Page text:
The 2 Hour Prototype Time Tracking App

I could not find a time tracking app or system that fit my vision. My wish list included something simple, efficient, and fits into my workflow. Knowing this is a very common task, I went looking around the webernet with the intention of paying a little something for a quality app. As expected, there were quite a few. Some with feature overload, crazy server requirements, or subscription based. That is when I decided to build one.

Don’t Overthink It, Just Start

I dedicated 2 hours of my morning schedule to see how far I could get. My  time tracking device at that time was a Google Sheet with simple time calculations. That spreadsheet served as my model for the app. It defined my data requirements, and it performed the basic tasks I needed for reporting.

Straight to the Whiteboard

2 hour app database whiteboard

Using the spreadsheet as a guide, I defined the columns of the database table. The only thing I added was an ID column to use as a primary key. I also used my best handwriting – ain’t it pretty?

2 hour app wireframe whiteboard

Next is the wireframe of the interface. In the initial sketch above I attempted to over-simplify by hiding the timestamps with buttons. I also over-complicated with a dropdown for the client input. I ended up exposing the timestamps to allow for editing (because I forget to hit start sometimes), and making the client input a plain text box. This saves me from building a client table in the database, and I don’t have to find a client in a long dropdown.

2 hour app report wireframe whiteboard

Last requirement for my specific workflow is reporting for monthly billing and budget tracking. I should have kept it as simple as my wireframe above, but I spent a little more time getting cute with rates and budgets which are not necessary.

Grab Your Bootstrap and Start Coding

Right away I copied a recent project folder that already had everything I needed: optimized bootstrap front end, databse connected back end, simple interface, and login system (if I end up hosting it). I named the new directory timetracker, because I am building a time tracker 👍. Next step, remove everything I do not need. And there we have it, ready to go.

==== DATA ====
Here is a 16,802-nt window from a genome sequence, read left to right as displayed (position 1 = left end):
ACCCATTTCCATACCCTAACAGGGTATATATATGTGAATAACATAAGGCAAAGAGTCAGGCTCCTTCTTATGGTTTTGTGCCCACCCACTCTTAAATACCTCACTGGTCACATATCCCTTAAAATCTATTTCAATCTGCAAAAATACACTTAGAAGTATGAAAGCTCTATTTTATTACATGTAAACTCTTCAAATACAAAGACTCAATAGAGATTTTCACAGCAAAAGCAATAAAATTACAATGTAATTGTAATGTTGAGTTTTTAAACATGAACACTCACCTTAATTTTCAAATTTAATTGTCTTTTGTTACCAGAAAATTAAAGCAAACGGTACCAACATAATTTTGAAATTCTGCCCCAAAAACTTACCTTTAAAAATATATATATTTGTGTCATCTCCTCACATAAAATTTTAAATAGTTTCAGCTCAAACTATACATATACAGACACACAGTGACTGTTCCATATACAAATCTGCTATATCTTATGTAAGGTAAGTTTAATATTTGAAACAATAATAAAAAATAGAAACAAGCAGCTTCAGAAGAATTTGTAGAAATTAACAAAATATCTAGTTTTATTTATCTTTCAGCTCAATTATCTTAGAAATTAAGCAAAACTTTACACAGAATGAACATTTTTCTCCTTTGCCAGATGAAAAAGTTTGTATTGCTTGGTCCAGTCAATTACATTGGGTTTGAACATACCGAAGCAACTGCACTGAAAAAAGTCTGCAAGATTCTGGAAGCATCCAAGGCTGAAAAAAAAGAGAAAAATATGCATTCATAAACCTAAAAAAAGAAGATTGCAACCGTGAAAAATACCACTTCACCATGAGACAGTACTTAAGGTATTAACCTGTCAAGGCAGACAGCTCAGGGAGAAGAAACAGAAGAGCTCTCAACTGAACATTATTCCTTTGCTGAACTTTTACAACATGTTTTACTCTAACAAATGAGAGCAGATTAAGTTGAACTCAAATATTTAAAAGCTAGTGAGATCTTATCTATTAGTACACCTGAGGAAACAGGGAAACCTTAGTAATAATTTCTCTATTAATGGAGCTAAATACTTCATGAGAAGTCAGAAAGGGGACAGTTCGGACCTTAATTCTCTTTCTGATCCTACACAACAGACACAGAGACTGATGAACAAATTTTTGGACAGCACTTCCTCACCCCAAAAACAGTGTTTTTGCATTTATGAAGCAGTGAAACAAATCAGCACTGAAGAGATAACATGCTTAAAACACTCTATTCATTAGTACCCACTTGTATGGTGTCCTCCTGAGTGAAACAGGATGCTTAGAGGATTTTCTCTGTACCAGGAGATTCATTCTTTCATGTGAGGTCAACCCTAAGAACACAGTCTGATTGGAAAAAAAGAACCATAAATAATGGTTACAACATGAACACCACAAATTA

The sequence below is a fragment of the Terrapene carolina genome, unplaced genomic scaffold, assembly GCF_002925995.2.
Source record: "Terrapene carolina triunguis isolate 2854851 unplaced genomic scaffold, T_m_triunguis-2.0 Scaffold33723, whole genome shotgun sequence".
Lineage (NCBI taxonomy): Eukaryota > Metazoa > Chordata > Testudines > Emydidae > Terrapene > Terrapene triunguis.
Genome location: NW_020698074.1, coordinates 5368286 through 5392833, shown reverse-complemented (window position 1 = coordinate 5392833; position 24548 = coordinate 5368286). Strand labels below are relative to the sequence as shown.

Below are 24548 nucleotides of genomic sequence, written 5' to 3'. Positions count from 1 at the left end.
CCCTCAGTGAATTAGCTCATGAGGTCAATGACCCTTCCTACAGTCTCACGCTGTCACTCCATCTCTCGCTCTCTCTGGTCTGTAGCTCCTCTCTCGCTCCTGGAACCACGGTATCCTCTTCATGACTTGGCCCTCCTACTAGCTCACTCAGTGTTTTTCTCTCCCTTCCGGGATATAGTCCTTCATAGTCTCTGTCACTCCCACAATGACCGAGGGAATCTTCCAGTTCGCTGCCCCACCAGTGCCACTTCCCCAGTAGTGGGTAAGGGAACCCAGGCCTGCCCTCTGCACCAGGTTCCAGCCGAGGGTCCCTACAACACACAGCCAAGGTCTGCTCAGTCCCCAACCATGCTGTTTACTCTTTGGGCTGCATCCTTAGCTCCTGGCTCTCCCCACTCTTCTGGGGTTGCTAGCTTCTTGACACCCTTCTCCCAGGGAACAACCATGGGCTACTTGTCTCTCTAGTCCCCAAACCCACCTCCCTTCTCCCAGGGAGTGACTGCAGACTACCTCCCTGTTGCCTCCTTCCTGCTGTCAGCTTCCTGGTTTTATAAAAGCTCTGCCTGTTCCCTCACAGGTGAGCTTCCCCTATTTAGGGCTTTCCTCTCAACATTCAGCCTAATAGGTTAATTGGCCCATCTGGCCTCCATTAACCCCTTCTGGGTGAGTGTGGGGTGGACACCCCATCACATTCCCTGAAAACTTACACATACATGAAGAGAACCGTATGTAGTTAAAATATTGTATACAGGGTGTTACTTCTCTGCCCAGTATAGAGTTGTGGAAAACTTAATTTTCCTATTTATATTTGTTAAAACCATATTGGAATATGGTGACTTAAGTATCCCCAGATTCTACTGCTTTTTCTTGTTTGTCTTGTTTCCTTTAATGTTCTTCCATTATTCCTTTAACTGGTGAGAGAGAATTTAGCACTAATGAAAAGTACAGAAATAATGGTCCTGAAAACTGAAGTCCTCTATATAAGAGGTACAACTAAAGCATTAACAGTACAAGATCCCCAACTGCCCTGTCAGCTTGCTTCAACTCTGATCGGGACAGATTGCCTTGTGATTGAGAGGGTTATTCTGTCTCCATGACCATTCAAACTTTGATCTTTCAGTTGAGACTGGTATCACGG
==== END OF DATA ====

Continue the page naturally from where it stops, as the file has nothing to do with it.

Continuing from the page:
Creating the Database the Easy Way

By only giving myself 2 hours, “fast” is the only setup requirement. I exported my current time tracking device, the Google Sheet, to a CSV file. Then I created the database, and imported the CSV to a new table. The database setup took less than a minute. Next I updated the config file to connect to the database. Done 😉.

Interface Building

Building the HTML form was simple, so I went straight to the time functions. Thanks to @wesbos and the first lesson of his JavaScript30 course on Vanilla JS, I already had a working clock. The start and finish buttons just take the current time and write it to the text input. For consistency and reporting I reformatted the timestamp to match my current timesheet.

The next step was to simply display all of the database data in a table below the form. The hardest part about this was calculating the time difference between start and finish, then converting it to a decimal numeral for billing.

Final step is sending the form data to the input script via AJAX, and adding a simple verification to make sure nothing is blank. Now I have a working prototype in less than 2 hours!

2 hour app homescreen

Using the App Every Day I Am Constantly Making Improvements

I added local storage on the inputs so that a browser crash or leaving the site you do not lose your place. In the Ajax call I clear the local storage on successful input to the database.

While running monthly reports directly in the database, it was simple to use these queries for a reporting function. Replacing the client and date range with variables, I added inputs to feed the query.

2 hour app reports screen

I decided to get cute and add the project rate and budget. To do this I created a calculation taking the total time in the results and multiply by the project rate. The budget portion was simple. If the total is less than the budget, color the amount green – or else color it red.

Planning for the Future & Feature Requests

In the future I would like to inlcude a client view with progress reports and a payment form. Another useful tool would be an alert system when budget is running low.  Maybe one day…